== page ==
MID/HIGH CLOUDS: We have a thin veil of clouds about 15,000-25,000 feet off the ground over Alabama this afternoon filtering the sun; temperatures are in the 57-67 degree range. Keep in mind the average high for Birmingham on February 8 is 58. The weather will stay dry tonight with a low in the 40s and 50s.
Tomorrow will be a mostly cloudy, mild day with a high in the 67-73 degree range. Showers will creep into the northern quarter of the state late in the day and tomorrow night ahead of a cold front. But for many places, the day will be generally dry.
WET WEEKEND: The front will become stationary across Alabama, setting the stage for a wet weekend. Look for occasional rain and a few thunderstorms Saturday and Sunday with highs between 67 and 72 degrees. The most heaviest and most widespread rain Saturday will be over the northern half of the state, and on Sunday over Central and South Alabama.
Rain will continue on Monday, and there could be a few strong thunderstorms involved as a surface low moves to the north across Tennessee. But, for now the risk of severe storms looks low with very limited surface based instability. Rain amounts between tomorrow night and Monday will be in the 2-3 inch range over North/Central Alabama, and around one inch for the southern counties. A few flooding issues can’t be ruled out along the way, but all of this rain will likely knock out the remaining drought across Alabama.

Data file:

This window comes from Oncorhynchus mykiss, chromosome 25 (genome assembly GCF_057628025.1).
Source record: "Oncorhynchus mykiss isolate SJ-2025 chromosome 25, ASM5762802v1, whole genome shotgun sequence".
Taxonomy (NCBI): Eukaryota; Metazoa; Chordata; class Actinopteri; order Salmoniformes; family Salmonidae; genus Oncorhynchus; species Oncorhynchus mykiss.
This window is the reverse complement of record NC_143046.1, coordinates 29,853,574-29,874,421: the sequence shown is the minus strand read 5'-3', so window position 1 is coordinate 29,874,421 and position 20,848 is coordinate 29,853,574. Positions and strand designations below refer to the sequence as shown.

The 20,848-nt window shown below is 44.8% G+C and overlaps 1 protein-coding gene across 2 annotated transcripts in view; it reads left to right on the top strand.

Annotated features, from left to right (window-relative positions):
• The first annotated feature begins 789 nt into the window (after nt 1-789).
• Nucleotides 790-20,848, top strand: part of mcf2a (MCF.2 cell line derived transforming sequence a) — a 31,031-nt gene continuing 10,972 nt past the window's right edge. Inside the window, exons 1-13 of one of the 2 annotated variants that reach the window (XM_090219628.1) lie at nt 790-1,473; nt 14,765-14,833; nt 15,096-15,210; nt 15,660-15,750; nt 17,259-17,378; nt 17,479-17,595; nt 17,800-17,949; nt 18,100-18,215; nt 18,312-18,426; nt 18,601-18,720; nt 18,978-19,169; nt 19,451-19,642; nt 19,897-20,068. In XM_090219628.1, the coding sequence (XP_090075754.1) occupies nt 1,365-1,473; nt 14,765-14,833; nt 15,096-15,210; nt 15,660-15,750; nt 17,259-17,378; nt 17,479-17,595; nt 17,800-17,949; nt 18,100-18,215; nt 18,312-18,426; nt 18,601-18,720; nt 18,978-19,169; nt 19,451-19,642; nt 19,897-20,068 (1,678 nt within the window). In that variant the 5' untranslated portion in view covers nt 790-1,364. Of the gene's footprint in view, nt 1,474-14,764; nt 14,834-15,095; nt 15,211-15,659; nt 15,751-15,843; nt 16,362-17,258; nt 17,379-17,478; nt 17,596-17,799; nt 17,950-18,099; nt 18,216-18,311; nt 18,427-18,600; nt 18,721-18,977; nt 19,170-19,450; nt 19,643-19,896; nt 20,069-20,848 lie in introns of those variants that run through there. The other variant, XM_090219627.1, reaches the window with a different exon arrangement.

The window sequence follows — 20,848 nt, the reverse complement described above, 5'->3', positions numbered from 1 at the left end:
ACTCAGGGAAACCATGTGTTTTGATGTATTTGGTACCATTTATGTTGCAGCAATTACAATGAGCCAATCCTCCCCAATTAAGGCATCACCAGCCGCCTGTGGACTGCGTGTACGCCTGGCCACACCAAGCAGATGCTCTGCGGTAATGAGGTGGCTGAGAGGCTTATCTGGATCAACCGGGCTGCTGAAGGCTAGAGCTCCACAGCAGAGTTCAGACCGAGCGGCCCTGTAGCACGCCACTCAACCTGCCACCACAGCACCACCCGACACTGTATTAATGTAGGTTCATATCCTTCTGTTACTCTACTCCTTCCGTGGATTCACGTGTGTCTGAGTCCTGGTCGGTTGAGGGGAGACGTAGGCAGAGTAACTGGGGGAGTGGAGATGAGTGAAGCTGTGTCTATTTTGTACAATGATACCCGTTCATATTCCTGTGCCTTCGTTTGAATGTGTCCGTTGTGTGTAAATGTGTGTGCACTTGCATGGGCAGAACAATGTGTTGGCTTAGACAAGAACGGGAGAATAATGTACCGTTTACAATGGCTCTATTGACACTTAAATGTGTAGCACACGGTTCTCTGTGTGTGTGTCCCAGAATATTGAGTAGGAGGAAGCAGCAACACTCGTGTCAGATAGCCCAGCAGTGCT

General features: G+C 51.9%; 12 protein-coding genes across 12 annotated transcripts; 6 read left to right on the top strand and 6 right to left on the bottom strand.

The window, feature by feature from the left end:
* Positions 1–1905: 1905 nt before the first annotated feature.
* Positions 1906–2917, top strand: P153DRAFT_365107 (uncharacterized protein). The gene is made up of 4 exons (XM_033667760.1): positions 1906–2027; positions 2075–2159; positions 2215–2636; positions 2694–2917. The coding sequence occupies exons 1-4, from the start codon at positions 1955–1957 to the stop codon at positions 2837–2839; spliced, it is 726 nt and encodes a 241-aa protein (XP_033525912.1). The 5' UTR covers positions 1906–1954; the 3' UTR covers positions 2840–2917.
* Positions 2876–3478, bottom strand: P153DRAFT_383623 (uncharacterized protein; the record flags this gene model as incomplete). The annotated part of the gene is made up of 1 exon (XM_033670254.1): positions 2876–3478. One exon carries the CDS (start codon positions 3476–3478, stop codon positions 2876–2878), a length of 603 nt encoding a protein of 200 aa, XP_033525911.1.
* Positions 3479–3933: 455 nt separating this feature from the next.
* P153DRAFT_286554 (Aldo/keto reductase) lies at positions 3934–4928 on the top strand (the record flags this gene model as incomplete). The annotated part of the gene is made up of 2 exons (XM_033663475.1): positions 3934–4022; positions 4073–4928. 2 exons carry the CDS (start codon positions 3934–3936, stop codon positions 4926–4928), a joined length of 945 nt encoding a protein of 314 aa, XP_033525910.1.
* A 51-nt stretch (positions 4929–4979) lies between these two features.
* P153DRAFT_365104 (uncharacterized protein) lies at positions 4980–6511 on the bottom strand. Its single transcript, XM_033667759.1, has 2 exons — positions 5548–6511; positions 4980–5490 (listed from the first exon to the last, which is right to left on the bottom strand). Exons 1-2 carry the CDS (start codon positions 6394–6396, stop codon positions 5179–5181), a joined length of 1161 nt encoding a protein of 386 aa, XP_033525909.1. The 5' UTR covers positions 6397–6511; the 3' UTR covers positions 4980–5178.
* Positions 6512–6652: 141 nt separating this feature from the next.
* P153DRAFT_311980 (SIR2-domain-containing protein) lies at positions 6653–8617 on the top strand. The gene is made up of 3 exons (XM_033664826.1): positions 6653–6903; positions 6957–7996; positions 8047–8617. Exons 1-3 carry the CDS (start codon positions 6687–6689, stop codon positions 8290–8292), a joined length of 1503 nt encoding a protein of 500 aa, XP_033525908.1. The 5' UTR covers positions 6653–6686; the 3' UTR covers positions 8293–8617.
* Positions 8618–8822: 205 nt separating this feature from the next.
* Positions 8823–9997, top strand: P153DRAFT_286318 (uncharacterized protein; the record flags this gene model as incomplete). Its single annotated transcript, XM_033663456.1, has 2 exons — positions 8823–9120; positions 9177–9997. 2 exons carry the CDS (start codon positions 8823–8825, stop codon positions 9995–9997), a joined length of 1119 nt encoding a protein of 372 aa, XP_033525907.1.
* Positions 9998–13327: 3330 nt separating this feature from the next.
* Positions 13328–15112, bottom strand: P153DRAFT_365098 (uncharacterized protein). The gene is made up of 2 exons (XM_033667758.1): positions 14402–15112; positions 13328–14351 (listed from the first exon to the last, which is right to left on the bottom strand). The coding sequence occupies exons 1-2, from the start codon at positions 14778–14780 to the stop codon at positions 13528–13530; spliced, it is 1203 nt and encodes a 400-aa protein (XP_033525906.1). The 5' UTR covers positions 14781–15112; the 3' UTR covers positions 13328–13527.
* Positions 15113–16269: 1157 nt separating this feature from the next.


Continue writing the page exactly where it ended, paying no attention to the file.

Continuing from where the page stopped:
REST OF NEXT WEEK: The rest of next week looks cool and dry with highs mostly in the 50s and lows in the 30s, very close to seasonal averages. Global models suggest we will deal with yet another wet weekend on February 17/18. See the video briefing for maps, graphics, and more details.
DROUGHT MONITOR: The new drought monitor released this morning continues to show improvement across Alabama… only 13 percent of the state is in drought, and that will likely vanish by next week thanks to the weekend rain event.
ON THIS DATE IN 1956: From February 1-8, heavy snow fell over the Panhandle of Texas. Snowfall amounts include 43 inches in Vega, 24 inches in Hereford, and 14 inches in Amarillo. The storm caused 23 deaths and numerous injuries. It snowed continuously for 92 hours in some locations.
ON THIS DATE IN 2010: Snow developed rapidly across northern portions of Alabama. A narrow band of snow moved eastward across the area…from Lauderdale and Colbert Counties…through Limestone, Madison, and into Jackson Counties. Some locations in eastern Lauderdale County received upwards of 6 inches of snow in just a few hours.
Look for the next video briefing here by 6:00 a.m. tomorrow…
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